If you own two cars and file for Chapter 13 bankruptcy, whether you can keep both cars will depend on a number of factors, including how much equity you have in the cars, how high the car payments are, and whether both cars are reasonable and necessary to the fulfillment of your Chapter 13 plan.
(To learn more about what happens to cars in Chapter 13, including how to reduce your car loan and pay back car loan arrears, see Your Car in Chapter 13 Bankruptcy.)
If you have a significant amount of equity in your cars, you may not be able to pay enough into your Chapter 13 plan to keep them both. Here's how it works.
Any property you own is part of the bankruptcy estate when you file bankruptcy. You can use exemptions to take property out of the bankruptcy estate. Any value not covered by exemptions is estate property. In a Chapter 13 case, if you have nonexempt property, your unsecured creditors must receive at least the value of your nonexempt property through the bankruptcy. (For details, see Unsecured Debt in Chapter 13: How Much Must Yo Pay?)
Example. If you own $50,000 worth of property, including cars and houses after deducting car loans and mortgages, and you are able to exempt $40,000 of that value, your general unsecured creditors must receive at least $10,000 over the life of your plan.
Your Chapter 13 plan payment must be high enough to pay the trustee fee, your attorney's fee, all your secured and priority creditor,s and this nonexempt equity. If you own two cars and you are able to exempt all their equity, you can keep them. If you cannot exempt all the equity, you must have enough income to pay the nonexempt equity into the plan.
Example. John is unmarried and has two cars, a sedan worth $3,000 and a sports car worth $15,000. He does not owe any money on either car. He is allowed to exempt up to $3,450 in one motor vehicle. He applies the exemption to the sports car, leaving non-exempt equity of $11,550 in the sports car and $3,000 in the sedan. To keep both cars, he will have to pay enough into his Chapter 13 plan to provide $14,550 to general unsecured creditors.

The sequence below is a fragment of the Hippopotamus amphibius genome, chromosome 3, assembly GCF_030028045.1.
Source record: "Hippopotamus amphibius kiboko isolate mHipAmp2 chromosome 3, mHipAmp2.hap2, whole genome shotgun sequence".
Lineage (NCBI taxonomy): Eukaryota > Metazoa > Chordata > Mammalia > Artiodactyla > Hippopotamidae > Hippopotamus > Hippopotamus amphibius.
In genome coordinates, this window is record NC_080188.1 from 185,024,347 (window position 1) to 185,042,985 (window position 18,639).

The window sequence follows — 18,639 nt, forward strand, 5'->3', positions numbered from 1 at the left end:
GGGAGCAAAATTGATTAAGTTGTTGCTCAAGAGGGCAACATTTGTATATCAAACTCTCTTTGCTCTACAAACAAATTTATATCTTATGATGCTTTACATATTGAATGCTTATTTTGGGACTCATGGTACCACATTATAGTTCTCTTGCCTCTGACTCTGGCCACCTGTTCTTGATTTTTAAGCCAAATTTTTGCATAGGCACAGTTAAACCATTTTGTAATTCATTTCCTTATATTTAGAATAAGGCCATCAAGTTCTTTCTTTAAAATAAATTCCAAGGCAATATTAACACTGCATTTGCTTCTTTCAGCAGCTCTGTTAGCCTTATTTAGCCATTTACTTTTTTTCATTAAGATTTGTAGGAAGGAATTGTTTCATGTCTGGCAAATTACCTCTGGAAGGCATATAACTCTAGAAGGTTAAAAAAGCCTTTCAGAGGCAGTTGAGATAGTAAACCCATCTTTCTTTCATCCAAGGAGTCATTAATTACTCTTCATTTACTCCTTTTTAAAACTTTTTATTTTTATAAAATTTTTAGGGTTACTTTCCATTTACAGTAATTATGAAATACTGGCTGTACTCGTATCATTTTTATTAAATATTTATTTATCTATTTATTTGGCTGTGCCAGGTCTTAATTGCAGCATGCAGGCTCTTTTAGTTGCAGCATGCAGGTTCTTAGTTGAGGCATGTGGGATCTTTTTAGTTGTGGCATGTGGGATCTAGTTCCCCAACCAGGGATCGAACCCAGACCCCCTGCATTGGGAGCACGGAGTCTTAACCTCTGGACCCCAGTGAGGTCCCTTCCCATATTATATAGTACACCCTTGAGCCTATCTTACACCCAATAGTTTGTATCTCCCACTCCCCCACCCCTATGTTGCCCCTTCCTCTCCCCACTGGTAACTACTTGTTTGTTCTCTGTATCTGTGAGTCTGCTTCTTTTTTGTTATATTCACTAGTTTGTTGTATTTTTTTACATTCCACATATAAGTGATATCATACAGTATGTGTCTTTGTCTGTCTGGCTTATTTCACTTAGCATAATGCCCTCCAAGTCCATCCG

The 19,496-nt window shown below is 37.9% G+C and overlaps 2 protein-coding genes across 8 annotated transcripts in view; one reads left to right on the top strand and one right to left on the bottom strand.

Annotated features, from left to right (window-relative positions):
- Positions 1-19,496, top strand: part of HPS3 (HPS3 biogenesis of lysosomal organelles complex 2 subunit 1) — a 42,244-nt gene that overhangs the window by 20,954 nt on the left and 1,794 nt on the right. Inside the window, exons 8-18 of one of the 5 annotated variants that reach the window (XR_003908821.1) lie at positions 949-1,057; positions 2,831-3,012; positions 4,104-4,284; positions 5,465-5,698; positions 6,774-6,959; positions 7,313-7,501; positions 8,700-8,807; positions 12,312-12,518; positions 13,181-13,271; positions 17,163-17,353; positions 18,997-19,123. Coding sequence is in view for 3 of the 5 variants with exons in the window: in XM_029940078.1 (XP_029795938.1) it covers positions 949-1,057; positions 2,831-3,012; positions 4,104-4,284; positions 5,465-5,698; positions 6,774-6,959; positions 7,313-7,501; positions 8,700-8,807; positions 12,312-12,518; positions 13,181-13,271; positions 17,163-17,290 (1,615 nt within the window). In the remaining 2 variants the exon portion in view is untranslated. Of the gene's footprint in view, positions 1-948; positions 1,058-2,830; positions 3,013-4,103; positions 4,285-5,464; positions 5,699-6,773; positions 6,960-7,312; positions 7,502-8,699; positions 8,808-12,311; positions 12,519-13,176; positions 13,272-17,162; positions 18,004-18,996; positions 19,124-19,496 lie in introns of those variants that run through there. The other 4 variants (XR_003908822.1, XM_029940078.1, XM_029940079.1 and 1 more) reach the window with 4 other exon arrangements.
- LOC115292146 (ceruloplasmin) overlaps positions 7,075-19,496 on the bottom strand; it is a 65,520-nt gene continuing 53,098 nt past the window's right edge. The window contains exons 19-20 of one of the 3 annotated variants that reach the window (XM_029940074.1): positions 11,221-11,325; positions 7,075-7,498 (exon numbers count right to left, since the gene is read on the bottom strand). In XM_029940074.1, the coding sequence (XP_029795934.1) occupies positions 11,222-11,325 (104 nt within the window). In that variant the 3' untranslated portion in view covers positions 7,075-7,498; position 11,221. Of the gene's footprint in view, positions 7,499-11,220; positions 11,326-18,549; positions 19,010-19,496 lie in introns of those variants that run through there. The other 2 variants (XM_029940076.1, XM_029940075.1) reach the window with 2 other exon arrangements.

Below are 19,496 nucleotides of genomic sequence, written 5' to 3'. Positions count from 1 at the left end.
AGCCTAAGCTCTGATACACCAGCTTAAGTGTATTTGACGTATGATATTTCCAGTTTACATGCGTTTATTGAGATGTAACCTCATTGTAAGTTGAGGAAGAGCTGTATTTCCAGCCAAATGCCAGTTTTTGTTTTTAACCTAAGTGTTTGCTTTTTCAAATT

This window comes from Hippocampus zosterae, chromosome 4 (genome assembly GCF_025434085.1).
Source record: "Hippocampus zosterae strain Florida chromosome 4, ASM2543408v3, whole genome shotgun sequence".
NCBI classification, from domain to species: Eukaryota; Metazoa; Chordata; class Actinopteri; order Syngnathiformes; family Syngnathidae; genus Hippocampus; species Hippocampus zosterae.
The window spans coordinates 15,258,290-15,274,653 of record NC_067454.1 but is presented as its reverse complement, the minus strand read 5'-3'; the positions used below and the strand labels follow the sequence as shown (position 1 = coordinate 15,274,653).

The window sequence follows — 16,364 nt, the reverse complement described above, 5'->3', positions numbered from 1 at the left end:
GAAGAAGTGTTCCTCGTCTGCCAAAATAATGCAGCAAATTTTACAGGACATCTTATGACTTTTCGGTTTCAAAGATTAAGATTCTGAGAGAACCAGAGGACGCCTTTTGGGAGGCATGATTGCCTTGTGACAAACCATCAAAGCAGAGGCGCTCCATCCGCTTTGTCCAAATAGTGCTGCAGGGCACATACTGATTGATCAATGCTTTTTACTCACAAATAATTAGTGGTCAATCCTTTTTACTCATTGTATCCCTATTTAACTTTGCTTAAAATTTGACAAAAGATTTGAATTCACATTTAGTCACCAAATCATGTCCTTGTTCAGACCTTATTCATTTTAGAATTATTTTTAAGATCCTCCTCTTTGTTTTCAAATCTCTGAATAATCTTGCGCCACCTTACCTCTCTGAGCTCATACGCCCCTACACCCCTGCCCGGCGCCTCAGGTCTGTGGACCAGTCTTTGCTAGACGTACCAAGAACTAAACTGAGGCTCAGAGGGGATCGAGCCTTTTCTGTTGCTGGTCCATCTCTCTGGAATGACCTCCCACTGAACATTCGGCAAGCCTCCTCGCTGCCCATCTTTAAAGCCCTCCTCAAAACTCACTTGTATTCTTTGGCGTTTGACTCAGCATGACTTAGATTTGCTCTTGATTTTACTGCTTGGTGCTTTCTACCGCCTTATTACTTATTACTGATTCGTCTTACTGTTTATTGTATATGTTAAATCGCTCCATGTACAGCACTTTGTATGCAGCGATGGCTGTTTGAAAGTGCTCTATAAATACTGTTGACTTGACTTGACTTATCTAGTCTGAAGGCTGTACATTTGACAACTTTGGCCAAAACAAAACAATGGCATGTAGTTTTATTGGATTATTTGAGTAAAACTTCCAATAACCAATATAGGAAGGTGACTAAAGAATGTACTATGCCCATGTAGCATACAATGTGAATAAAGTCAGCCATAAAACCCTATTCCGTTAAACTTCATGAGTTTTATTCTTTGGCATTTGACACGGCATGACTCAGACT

If you owe money on your cars, whether you can keep both depends on whether you need both vehicles and whether the payments are reasonable. Your Chapter 13 plan payment must bebva "good faith effort" -- you must commit to the plan all disposable income you have available after paying your reasonable and necessary expenses, such as rent, food, medical care, and transportation. (For details, see The "Best Effort" Requirement in Chapter 13.)
If you have two car payments, the trustee or a creditor may object to the plan, because having an extra car payment means you have less money to commit to the plan. You will have to prove that you need both cars. Additionally, the car payments must be reasonable.
Example. John has two car payments, because he is married and he and his wife each drive their own cars to work. Each car payment is below $300. If John files Chapter 13 bankruptcy, the court will likely find these car payments reasonable and necessary, because John and his wife need their cars to go to work which is how they will earn income to fund their plan, and because the car payments are not exorbitant.
Example. Larry has two car payments, because he and his wife each have their own cars. Larry's wife is a stay-at-home mother. One car payment is $300; the other car payment is $700, because the vehicle is a luxury SUV. Larry bought the luxury SUV because he has three minor children, and his wife needs a large vehicle to transport the family. Larry will likely be able to keep the $300 per month car, but the court may require him to surrender the luxury SUV and find a less expensive alternative.
If you owe money on one car and have no payments on the second car, the same rules apply.